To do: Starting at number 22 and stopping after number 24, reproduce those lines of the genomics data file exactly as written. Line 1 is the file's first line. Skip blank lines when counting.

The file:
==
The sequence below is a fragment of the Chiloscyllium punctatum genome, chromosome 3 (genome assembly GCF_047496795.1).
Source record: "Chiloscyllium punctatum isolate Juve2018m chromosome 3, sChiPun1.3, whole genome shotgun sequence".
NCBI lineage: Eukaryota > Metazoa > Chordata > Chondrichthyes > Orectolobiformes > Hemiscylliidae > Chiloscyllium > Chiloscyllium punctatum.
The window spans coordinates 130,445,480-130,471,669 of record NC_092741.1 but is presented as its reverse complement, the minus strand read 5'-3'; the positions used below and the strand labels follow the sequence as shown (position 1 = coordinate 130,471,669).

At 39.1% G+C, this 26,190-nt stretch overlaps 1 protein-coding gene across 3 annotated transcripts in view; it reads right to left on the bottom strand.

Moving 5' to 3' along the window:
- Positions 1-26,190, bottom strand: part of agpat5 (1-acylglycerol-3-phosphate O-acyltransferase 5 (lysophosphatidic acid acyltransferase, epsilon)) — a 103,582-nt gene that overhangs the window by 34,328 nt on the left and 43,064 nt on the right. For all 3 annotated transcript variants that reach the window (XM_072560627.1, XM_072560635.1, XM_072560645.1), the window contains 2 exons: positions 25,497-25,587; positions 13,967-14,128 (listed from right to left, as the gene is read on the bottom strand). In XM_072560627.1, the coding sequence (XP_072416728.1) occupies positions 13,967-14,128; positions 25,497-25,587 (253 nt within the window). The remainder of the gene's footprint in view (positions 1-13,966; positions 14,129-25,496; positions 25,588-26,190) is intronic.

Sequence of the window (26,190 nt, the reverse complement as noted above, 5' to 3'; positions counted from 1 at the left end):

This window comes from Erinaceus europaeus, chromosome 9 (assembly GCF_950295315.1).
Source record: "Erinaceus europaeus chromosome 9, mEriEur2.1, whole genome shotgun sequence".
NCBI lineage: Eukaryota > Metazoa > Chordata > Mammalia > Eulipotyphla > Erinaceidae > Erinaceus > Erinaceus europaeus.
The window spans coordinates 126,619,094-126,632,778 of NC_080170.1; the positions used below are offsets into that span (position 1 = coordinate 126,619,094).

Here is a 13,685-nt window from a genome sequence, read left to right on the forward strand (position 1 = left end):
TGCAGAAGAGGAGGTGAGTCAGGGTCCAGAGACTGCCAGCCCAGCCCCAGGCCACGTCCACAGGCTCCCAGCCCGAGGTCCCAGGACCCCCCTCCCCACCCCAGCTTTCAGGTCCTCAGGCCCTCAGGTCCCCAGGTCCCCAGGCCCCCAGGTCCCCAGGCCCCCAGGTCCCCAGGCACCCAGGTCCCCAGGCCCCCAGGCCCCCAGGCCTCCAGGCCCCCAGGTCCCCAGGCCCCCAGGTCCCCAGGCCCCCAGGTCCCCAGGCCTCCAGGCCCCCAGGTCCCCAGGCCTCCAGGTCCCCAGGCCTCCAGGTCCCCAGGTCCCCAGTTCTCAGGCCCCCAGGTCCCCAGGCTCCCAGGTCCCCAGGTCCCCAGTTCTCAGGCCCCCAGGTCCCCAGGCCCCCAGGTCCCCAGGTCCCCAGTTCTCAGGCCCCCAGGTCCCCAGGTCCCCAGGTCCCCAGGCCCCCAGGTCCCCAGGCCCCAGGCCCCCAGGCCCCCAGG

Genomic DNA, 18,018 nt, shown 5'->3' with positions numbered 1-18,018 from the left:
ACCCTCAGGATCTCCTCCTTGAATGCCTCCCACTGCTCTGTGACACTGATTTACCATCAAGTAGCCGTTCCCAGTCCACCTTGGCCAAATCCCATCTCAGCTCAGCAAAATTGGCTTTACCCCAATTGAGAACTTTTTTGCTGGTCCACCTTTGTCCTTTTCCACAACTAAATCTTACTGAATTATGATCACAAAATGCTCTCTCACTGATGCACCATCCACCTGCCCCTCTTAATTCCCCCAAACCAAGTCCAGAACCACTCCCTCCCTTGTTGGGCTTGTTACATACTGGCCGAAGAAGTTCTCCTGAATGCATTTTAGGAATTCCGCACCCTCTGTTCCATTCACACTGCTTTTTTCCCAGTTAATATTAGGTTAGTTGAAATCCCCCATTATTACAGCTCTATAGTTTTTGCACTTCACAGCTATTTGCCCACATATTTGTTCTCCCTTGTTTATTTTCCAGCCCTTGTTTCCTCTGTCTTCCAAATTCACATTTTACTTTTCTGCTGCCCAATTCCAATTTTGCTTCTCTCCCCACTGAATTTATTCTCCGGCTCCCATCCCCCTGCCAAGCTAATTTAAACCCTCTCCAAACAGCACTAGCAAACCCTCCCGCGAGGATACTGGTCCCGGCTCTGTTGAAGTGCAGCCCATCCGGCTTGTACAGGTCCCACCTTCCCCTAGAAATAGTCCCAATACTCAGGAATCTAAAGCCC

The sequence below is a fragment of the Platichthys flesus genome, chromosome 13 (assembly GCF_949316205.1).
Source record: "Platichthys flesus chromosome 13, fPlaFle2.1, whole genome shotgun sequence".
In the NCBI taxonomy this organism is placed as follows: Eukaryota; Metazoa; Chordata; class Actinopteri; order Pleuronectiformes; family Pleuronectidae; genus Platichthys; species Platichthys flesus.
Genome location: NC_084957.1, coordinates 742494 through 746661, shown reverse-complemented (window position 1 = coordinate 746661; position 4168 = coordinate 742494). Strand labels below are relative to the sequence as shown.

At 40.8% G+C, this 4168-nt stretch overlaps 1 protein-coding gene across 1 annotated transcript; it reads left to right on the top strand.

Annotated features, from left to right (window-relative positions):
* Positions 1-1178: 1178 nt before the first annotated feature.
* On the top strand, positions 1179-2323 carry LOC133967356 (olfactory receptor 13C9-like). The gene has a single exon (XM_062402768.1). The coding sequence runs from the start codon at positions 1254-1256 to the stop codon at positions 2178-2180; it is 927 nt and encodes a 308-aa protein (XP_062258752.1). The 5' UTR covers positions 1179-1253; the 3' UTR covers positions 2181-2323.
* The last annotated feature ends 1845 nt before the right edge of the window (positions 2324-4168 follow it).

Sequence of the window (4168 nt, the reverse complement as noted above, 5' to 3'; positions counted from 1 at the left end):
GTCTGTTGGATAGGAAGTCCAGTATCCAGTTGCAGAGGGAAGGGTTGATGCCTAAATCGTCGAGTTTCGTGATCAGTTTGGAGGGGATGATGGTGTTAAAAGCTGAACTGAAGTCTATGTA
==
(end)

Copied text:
Annotated features, from left to right (window-relative positions):
* Positions 1-1178: 1178 nt before the first annotated feature.
* On the top strand, positions 1179-2323 carry LOC133967356 (olfactory receptor 13C9-like). The gene has a single exon (XM_062402768.1). The coding sequence runs from the start codon at positions 1254-1256 to the stop codon at positions 2178-2180; it is 927 nt and encodes a 308-aa protein (XP_062258752.1). The 5' UTR covers positions 1179-1253; the 3' UTR covers positions 2181-2323.